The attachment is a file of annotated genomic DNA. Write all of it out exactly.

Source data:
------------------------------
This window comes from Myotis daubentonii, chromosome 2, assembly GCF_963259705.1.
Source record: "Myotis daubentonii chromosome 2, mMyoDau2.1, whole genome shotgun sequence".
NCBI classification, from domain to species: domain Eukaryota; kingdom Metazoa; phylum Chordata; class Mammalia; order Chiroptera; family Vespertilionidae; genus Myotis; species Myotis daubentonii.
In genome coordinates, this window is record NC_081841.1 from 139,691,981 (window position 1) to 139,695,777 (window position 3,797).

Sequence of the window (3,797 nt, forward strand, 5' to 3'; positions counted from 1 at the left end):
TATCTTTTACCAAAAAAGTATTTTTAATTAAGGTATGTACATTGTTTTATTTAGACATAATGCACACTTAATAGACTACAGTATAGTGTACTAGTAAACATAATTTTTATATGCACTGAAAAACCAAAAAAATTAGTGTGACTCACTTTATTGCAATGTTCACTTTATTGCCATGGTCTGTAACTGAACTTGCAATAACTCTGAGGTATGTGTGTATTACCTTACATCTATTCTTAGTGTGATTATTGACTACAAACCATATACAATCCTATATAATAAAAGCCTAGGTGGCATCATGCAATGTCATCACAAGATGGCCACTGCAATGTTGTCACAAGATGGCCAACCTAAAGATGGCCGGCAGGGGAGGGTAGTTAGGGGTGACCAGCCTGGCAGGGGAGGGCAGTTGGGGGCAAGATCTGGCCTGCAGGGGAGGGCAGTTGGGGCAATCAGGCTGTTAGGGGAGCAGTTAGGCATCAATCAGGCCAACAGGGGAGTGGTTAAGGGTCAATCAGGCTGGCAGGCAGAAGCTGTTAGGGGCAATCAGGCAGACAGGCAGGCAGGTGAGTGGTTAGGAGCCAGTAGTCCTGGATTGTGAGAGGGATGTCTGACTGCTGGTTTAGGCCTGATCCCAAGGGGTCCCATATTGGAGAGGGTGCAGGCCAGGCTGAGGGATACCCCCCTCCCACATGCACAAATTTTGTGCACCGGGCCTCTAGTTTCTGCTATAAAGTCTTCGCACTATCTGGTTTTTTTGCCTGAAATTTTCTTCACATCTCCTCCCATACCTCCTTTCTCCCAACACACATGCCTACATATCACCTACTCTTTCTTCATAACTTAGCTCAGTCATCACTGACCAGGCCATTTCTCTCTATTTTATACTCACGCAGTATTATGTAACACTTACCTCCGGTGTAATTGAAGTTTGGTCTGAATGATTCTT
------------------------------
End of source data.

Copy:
This window comes from Myotis daubentonii, chromosome 2, assembly GCF_963259705.1.
Source record: "Myotis daubentonii chromosome 2, mMyoDau2.1, whole genome shotgun sequence".
NCBI classification, from domain to species: domain Eukaryota; kingdom Metazoa; phylum Chordata; class Mammalia; order Chiroptera; family Vespertilionidae; genus Myotis; species Myotis daubentonii.
In genome coordinates, this window is record NC_081841.1 from 139,691,981 (window position 1) to 139,695,777 (window position 3,797).

Sequence of the window (3,797 nt, forward strand, 5' to 3'; positions counted from 1 at the left end):
TATCTTTTACCAAAAAAGTATTTTTAATTAAGGTATGTACATTGTTTTATTTAGACATAATGCACACTTAATAGACTACAGTATAGTGTACTAGTAAACATAATTTTTATATGCACTGAAAAACCAAAAAAATTAGTGTGACTCACTTTATTGCAATGTTCACTTTATTGCCATGGTCTGTAACTGAACTTGCAATAACTCTGAGGTATGTGTGTATTACCTTACATCTATTCTTAGTGTGATTATTGACTACAAACCATATACAATCCTATATAATAAAAGCCTAGGTGGCATCATGCAATGTCATCACAAGATGGCCACTGCAATGTTGTCACAAGATGGCCAACCTAAAGATGGCCGGCAGGGGAGGGTAGTTAGGGGTGACCAGCCTGGCAGGGGAGGGCAGTTGGGGGCAAGATCTGGCCTGCAGGGGAGGGCAGTTGGGGCAATCAGGCTGTTAGGGGAGCAGTTAGGCATCAATCAGGCCAACAGGGGAGTGGTTAAGGGTCAATCAGGCTGGCAGGCAGAAGCTGTTAGGGGCAATCAGGCAGACAGGCAGGCAGGTGAGTGGTTAGGAGCCAGTAGTCCTGGATTGTGAGAGGGATGTCTGACTGCTGGTTTAGGCCTGATCCCAAGGGGTCCCATATTGGAGAGGGTGCAGGCCAGGCTGAGGGATACCCCCCTCCCACATGCACAAATTTTGTGCACCGGGCCTCTAGTTTCTGCTATAAAGTCTTCGCACTATCTGGTTTTTTTGCCTGAAATTTTCTTCACATCTCCTCCCATACCTCCTTTCTCCCAACACACATGCCTACATATCACCTACTCTTTCTTCATAACTTAGCTCAGTCATCACTGACCAGGCCATTTCTCTCTATTTTATACTCACGCAGTATTATGTAACACTTACCTCCGGTGTAATTGAAGTTTGGTCTGAATGATTCTT